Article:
In order to determine the equilibrium time for maximum adsorptive capacities of our materials and to study the kinetics of the adsorption process, MB adsorption on AC-0, AC-N and commercial activated carbon (CMC) was studied as a function of contact time, and the results was shown in Fig. 4. It can be seen that MB removal efficiency by AC-0, AC-N and CMC all increase quickly with the adsorption time increment in the first 60 minutes. For instance, 60.5% removal efficiency was reached within five minutes after the adsorption starting, and the equilibrium was achieved in ca. 60 minutes for the AC-N. In the first 30 minutes, MB removal efficiency of AC-0 and AC-N were almost same, while it was significantly higher of AC-N than that of AC-0 after 30 minutes. At 60 minutes, MB removal efficiency on AC-N was stable and high up to 91%, and was larger than AC-0’s (87%) and CMC’s (75%). During the initial reaction stage, many vacant surface sites on the activated carbon were available and the adsorption rate was very fast. Most MB was adsorbed within 60 minutes, but with time lapse, an equilibrium was reached and most of the available sites were occupied by MB [33]. A similar observation and same equilibrium of 60 minutes were reported before [1].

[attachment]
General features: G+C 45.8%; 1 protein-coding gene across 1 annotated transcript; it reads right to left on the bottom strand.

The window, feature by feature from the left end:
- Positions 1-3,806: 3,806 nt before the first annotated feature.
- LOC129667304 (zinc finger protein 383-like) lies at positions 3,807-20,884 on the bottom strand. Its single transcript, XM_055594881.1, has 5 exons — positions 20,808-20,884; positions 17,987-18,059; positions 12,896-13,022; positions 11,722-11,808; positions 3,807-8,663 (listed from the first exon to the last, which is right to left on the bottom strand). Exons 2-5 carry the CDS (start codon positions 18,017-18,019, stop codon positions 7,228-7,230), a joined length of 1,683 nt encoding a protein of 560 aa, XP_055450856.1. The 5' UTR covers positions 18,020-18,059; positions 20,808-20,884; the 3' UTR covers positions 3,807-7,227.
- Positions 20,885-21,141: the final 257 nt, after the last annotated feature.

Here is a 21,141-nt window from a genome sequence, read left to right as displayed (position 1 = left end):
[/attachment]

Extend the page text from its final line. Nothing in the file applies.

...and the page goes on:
Under identical adsorption conditions, MB removal efficiency on AC-0 increased ca. 11% compared with CMC’s, and the one on AC-N increased ca.5% compared with AC-0’s. MB removal efficiency on AC-N was higher than both on AC-0 and CMC. Both AC-0 and AC-N had good adsorption capacity for MB due to their high specific surface area and developed porosity, while compared to AC-0, AC-N displayed enhanced removal efficiency with modification of nitrogen-containing functional groups on it.
Adsorption kinetics can explain the solution uptake rate and show the adsorption efficiency of the adsorbents [34], which is essential for the practical design of an adsorption system [16]. In the present study, the kinetic data were modeled using pseudo- first-order kinetic, pseudo-second-order kinetic, and intra-particle diffusion model, which were expressed by the Eq. (2), (3) and (4), respectively.